The Somerville Business and Professional Association Loosened the Jar

Board members supporting the community at one of the SBPA Somerville Street Fairs. SBPA Treasurer Lorraine Sarra (front center) has been volunteering to support businesses for 30 years.

It was great to see that Ellen Brain, the new Republican Mayor of Somerville, has a sense of fiscal responsibility while understanding what is needed to drive business for merchants in town rather than destroy them.

Local business owners are at a tremendous disadvantage when competing with malls and online businesses. The parking situation in Somerville always presented an additional hurdle.

When the Downtown Somerville Alliance (DSA) and BOOM, a group of local merchants organized to have the parking rate increases in town repealed, Mayor Brain reacted swiftly, peeling back the hikes to  benefit Somerville and the surrounding areas.

The efforts of the DSA and BOOM are without question, deserving of accolades. A recent article in Tapinto Somerville, “Somerville Merchants Endorse Plan to Reduce Parking Lot Fees.” outlined their hard fought victory.

However, there is a  backstory regarding the Somerville Business and Professional Association (SBPA) that has been ignored. The story deserves to be mentioned, not only because this generous nonprofit was the first to valiantly try to prevent the hike, but also because it serves as a reminder to us all that we cannot meekly allow elected officials to decide our fate. We cannot always mop up a mess.

For those in the community who do not know who the SBPA is, it’s a small nonprofit operating in town whose mission is to support local merchants and the community. The SBPA is responsible for many events in town that contribute to the unique experience that is Somerville. Events include the horse drawn Carriage rides during Christmas, photos with Santa, Strolling Carolers& Musicians, the Arts and Crafts fair and both the Spring and Fall street fairs. In addition, the SBPA sponsors other town events such as the Tour of Somerville, the St. Patrick’s Day Parade and others. Many students in town have enjoyed SBPA scholarships while organizations such as the Somerville Rescue Squad, the Women’s Shelter and others have received generous donations.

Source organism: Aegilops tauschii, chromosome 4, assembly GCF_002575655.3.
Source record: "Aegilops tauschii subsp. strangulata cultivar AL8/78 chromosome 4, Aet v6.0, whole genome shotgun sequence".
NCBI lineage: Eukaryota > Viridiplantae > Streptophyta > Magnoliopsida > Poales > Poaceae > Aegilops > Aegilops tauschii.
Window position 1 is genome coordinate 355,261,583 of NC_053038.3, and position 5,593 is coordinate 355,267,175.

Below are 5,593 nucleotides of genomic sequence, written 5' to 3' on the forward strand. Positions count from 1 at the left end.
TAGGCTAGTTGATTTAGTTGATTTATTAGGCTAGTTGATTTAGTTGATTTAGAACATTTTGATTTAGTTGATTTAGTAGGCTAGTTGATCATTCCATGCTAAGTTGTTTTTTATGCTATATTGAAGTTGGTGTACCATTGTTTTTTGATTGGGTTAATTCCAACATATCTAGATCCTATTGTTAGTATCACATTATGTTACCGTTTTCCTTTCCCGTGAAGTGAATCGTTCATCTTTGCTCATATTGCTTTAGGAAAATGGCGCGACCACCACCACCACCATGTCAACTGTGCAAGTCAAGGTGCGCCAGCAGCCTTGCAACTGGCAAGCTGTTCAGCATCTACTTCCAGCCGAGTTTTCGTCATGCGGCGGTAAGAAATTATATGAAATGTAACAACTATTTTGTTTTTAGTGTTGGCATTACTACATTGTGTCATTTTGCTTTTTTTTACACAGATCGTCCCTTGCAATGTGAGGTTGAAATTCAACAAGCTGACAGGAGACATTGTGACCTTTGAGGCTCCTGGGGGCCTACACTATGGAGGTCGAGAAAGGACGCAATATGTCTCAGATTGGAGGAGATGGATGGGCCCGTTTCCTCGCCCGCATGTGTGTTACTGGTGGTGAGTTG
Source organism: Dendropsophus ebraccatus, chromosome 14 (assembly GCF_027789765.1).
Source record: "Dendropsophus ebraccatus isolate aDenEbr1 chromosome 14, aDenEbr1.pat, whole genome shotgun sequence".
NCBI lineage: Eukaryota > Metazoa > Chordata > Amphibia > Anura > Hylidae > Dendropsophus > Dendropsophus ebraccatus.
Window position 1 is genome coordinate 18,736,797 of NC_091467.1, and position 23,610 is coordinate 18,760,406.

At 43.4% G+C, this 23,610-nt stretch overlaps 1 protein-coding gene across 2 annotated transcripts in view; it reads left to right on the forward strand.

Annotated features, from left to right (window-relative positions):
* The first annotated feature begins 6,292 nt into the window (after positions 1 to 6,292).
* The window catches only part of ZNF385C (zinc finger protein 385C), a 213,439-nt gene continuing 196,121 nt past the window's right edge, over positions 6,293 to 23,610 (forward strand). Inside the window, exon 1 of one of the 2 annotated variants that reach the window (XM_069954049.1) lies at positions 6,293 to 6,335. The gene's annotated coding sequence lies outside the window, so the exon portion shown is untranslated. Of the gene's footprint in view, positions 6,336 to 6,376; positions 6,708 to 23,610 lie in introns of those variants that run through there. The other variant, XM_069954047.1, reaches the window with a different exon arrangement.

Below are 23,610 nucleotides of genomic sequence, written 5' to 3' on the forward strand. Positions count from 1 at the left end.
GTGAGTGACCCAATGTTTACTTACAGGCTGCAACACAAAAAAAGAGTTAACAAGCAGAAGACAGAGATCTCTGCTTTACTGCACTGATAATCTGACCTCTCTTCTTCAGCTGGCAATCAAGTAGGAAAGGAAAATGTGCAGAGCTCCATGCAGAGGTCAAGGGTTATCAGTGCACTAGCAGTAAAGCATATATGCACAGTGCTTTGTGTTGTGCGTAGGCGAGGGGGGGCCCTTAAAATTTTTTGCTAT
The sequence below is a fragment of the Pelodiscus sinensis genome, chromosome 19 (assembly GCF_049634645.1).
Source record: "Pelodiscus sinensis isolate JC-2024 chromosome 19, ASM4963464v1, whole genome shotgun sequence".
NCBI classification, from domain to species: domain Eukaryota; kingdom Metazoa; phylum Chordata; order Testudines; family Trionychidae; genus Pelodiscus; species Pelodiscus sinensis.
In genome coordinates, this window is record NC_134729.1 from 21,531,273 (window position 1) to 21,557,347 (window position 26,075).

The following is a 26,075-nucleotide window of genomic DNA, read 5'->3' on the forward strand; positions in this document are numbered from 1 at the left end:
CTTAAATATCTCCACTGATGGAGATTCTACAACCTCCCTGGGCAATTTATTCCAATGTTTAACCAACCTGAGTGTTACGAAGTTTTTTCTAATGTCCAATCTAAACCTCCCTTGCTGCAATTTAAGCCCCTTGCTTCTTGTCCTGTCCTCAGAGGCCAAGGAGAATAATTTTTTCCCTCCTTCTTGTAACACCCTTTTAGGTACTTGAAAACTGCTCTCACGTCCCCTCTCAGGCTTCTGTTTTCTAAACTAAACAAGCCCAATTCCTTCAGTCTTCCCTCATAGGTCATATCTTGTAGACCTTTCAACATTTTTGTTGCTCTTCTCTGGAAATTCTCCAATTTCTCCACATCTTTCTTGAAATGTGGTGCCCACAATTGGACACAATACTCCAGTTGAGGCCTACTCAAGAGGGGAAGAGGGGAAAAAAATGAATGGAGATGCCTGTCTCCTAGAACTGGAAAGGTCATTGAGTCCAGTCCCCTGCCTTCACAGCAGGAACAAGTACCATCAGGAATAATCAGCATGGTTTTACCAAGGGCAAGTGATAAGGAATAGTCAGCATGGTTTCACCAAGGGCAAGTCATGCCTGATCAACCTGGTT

Surprising, isn’t it? This little known nonprofit operates quietly while doing so much for Somerville and the surrounding area.

Well, it’s time that the SBPA and the merchants who comprise this organization got some credit. It could be argued that the SBPA loosened the jar for this big win for residents and merchants in Somerville.

The humble nonprofit was all over this issue from day one. The SBPA sounded the alarm and rounded up the community to fight the parking rate hike.

When the SBPA first caught wind of the proposed rate hike they quickly reached out to local merchants and the community. They were able to put together a  good sized crowd to show up at the boro meeting. Sadly, the council did not budge for IMO, two reasons:

  1. Denial and complacency. Had local merchants and residents fully understood the impact of the rate hike, more people would have been involved. Instead, they swallowed the hike as inevitable and didn’t bother to fight it.
  2. Arrogance. It’s entirely possible that the town’s leadership figured that once the rate hike was approved people would grumble, but go back to business as usual, accepting the bitter pill with the quiet desperation that government greed feeds on.

Had the DSA and members of BOOM reacted with the same passion and sense of urgency that they showed once the damage was done, it would never have reached this point. This is not meant to be derogatory, but more a statement about human nature. To their credit they didn’t cave to human nature and simply accept the results, but fought to correct them.

So while the efforts of the DSA and the merchants are praiseworthy, this backstory regarding the efforts of the SBPA and its members has been ignored. The story serves as a wakeup call.

And it just seemed that it was time to give some credit where credit is due.

To see the letter to the editor in Tapinto Somerville click here….

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